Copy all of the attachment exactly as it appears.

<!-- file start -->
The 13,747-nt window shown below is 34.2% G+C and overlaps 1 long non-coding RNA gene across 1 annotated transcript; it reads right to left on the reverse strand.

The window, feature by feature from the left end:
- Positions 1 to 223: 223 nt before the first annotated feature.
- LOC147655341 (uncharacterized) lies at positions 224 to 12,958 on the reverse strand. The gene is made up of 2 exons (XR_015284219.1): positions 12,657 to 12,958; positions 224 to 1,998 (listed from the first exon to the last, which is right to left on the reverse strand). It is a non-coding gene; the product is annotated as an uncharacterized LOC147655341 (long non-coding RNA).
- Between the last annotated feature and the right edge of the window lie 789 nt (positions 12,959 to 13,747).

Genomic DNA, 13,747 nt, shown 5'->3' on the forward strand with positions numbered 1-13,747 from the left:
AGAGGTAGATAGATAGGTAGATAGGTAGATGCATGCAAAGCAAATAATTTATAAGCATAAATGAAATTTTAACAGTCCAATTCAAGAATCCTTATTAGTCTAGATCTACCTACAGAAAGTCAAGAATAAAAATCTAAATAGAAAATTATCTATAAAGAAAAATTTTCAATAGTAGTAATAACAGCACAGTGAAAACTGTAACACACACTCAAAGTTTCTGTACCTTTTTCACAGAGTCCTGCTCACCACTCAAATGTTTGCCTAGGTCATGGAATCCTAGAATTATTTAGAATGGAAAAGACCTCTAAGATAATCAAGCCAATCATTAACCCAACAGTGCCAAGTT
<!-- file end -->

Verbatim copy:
The 13,747-nt window shown below is 34.2% G+C and overlaps 1 long non-coding RNA gene across 1 annotated transcript; it reads right to left on the reverse strand.

The window, feature by feature from the left end:
- Positions 1 to 223: 223 nt before the first annotated feature.
- LOC147655341 (uncharacterized) lies at positions 224 to 12,958 on the reverse strand. The gene is made up of 2 exons (XR_015284219.1): positions 12,657 to 12,958; positions 224 to 1,998 (listed from the first exon to the last, which is right to left on the reverse strand). It is a non-coding gene; the product is annotated as an uncharacterized LOC147655341 (long non-coding RNA).
- Between the last annotated feature and the right edge of the window lie 789 nt (positions 12,959 to 13,747).

Genomic DNA, 13,747 nt, shown 5'->3' on the forward strand with positions numbered 1-13,747 from the left:
AGAGGTAGATAGATAGGTAGATAGGTAGATGCATGCAAAGCAAATAATTTATAAGCATAAATGAAATTTTAACAGTCCAATTCAAGAATCCTTATTAGTCTAGATCTACCTACAGAAAGTCAAGAATAAAAATCTAAATAGAAAATTATCTATAAAGAAAAATTTTCAATAGTAGTAATAACAGCACAGTGAAAACTGTAACACACACTCAAAGTTTCTGTACCTTTTTCACAGAGTCCTGCTCACCACTCAAATGTTTGCCTAGGTCATGGAATCCTAGAATTATTTAGAATGGAAAAGACCTCTAAGATAATCAAGCCAATCATTAACCCAACAGTGCCAAGTT